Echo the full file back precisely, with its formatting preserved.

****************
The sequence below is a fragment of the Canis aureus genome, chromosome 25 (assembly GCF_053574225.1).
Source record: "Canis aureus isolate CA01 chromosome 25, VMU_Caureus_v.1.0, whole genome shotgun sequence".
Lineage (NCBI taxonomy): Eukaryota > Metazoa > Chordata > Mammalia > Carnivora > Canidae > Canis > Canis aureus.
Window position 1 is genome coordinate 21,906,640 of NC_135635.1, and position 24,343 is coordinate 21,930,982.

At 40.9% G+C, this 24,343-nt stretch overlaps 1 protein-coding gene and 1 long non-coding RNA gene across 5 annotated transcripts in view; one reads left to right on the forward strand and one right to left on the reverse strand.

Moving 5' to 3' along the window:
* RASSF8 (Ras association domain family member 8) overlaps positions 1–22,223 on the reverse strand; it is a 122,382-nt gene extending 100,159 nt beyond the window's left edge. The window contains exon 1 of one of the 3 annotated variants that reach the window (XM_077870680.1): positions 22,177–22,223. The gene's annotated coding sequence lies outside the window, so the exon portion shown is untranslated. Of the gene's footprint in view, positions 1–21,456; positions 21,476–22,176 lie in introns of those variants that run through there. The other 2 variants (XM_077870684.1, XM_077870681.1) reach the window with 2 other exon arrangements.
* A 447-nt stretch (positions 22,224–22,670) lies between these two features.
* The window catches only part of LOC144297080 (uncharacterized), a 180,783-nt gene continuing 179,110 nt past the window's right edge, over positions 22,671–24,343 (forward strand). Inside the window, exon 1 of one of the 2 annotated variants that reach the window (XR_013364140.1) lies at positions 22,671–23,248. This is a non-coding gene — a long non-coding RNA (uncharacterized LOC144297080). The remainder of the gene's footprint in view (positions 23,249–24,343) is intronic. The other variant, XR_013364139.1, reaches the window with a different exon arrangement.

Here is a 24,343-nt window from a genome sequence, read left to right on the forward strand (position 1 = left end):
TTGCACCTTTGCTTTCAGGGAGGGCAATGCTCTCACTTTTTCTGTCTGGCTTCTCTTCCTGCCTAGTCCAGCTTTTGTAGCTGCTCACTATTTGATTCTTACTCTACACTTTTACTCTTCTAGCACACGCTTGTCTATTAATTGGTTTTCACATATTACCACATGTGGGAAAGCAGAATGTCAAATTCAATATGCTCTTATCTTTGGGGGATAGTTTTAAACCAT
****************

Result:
The sequence below is a fragment of the Canis aureus genome, chromosome 25 (assembly GCF_053574225.1).
Source record: "Canis aureus isolate CA01 chromosome 25, VMU_Caureus_v.1.0, whole genome shotgun sequence".
Lineage (NCBI taxonomy): Eukaryota > Metazoa > Chordata > Mammalia > Carnivora > Canidae > Canis > Canis aureus.
Window position 1 is genome coordinate 21,906,640 of NC_135635.1, and position 24,343 is coordinate 21,930,982.

At 40.9% G+C, this 24,343-nt stretch overlaps 1 protein-coding gene and 1 long non-coding RNA gene across 5 annotated transcripts in view; one reads left to right on the forward strand and one right to left on the reverse strand.

Moving 5' to 3' along the window:
* RASSF8 (Ras association domain family member 8) overlaps positions 1–22,223 on the reverse strand; it is a 122,382-nt gene extending 100,159 nt beyond the window's left edge. The window contains exon 1 of one of the 3 annotated variants that reach the window (XM_077870680.1): positions 22,177–22,223. The gene's annotated coding sequence lies outside the window, so the exon portion shown is untranslated. Of the gene's footprint in view, positions 1–21,456; positions 21,476–22,176 lie in introns of those variants that run through there. The other 2 variants (XM_077870684.1, XM_077870681.1) reach the window with 2 other exon arrangements.
* A 447-nt stretch (positions 22,224–22,670) lies between these two features.
* The window catches only part of LOC144297080 (uncharacterized), a 180,783-nt gene continuing 179,110 nt past the window's right edge, over positions 22,671–24,343 (forward strand). Inside the window, exon 1 of one of the 2 annotated variants that reach the window (XR_013364140.1) lies at positions 22,671–23,248. This is a non-coding gene — a long non-coding RNA (uncharacterized LOC144297080). The remainder of the gene's footprint in view (positions 23,249–24,343) is intronic. The other variant, XR_013364139.1, reaches the window with a different exon arrangement.

Here is a 24,343-nt window from a genome sequence, read left to right on the forward strand (position 1 = left end):
TTGCACCTTTGCTTTCAGGGAGGGCAATGCTCTCACTTTTTCTGTCTGGCTTCTCTTCCTGCCTAGTCCAGCTTTTGTAGCTGCTCACTATTTGATTCTTACTCTACACTTTTACTCTTCTAGCACACGCTTGTCTATTAATTGGTTTTCACATATTACCACATGTGGGAAAGCAGAATGTCAAATTCAATATGCTCTTATCTTTGGGGGATAGTTTTAAACCAT